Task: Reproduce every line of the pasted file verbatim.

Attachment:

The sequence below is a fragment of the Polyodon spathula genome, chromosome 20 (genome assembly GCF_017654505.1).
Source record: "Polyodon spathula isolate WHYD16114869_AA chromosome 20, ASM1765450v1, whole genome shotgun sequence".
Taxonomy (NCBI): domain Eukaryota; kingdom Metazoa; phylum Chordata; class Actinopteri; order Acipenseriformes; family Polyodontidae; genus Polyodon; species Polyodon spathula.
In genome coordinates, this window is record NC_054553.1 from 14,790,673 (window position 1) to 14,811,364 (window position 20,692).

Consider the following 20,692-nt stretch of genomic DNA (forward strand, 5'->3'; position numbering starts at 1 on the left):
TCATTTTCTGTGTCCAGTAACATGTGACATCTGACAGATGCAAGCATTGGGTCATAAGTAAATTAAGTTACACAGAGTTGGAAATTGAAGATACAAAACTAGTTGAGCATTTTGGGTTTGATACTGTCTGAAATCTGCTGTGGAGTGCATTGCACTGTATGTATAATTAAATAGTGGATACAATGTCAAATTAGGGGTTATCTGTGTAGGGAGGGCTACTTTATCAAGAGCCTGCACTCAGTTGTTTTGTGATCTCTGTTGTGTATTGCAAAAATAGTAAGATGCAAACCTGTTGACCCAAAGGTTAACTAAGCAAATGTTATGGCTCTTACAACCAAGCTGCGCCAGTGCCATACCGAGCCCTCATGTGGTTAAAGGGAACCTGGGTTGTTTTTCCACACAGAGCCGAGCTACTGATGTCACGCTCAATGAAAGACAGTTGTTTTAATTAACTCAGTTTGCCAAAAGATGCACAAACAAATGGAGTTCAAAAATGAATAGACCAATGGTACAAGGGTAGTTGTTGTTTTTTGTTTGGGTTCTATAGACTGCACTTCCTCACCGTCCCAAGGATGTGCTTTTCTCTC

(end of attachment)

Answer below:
The sequence below is a fragment of the Polyodon spathula genome, chromosome 20 (genome assembly GCF_017654505.1).
Source record: "Polyodon spathula isolate WHYD16114869_AA chromosome 20, ASM1765450v1, whole genome shotgun sequence".
Taxonomy (NCBI): domain Eukaryota; kingdom Metazoa; phylum Chordata; class Actinopteri; order Acipenseriformes; family Polyodontidae; genus Polyodon; species Polyodon spathula.
In genome coordinates, this window is record NC_054553.1 from 14,790,673 (window position 1) to 14,811,364 (window position 20,692).

Consider the following 20,692-nt stretch of genomic DNA (forward strand, 5'->3'; position numbering starts at 1 on the left):
TCATTTTCTGTGTCCAGTAACATGTGACATCTGACAGATGCAAGCATTGGGTCATAAGTAAATTAAGTTACACAGAGTTGGAAATTGAAGATACAAAACTAGTTGAGCATTTTGGGTTTGATACTGTCTGAAATCTGCTGTGGAGTGCATTGCACTGTATGTATAATTAAATAGTGGATACAATGTCAAATTAGGGGTTATCTGTGTAGGGAGGGCTACTTTATCAAGAGCCTGCACTCAGTTGTTTTGTGATCTCTGTTGTGTATTGCAAAAATAGTAAGATGCAAACCTGTTGACCCAAAGGTTAACTAAGCAAATGTTATGGCTCTTACAACCAAGCTGCGCCAGTGCCATACCGAGCCCTCATGTGGTTAAAGGGAACCTGGGTTGTTTTTCCACACAGAGCCGAGCTACTGATGTCACGCTCAATGAAAGACAGTTGTTTTAATTAACTCAGTTTGCCAAAAGATGCACAAACAAATGGAGTTCAAAAATGAATAGACCAATGGTACAAGGGTAGTTGTTGTTTTTTGTTTGGGTTCTATAGACTGCACTTCCTCACCGTCCCAAGGATGTGCTTTTCTCTC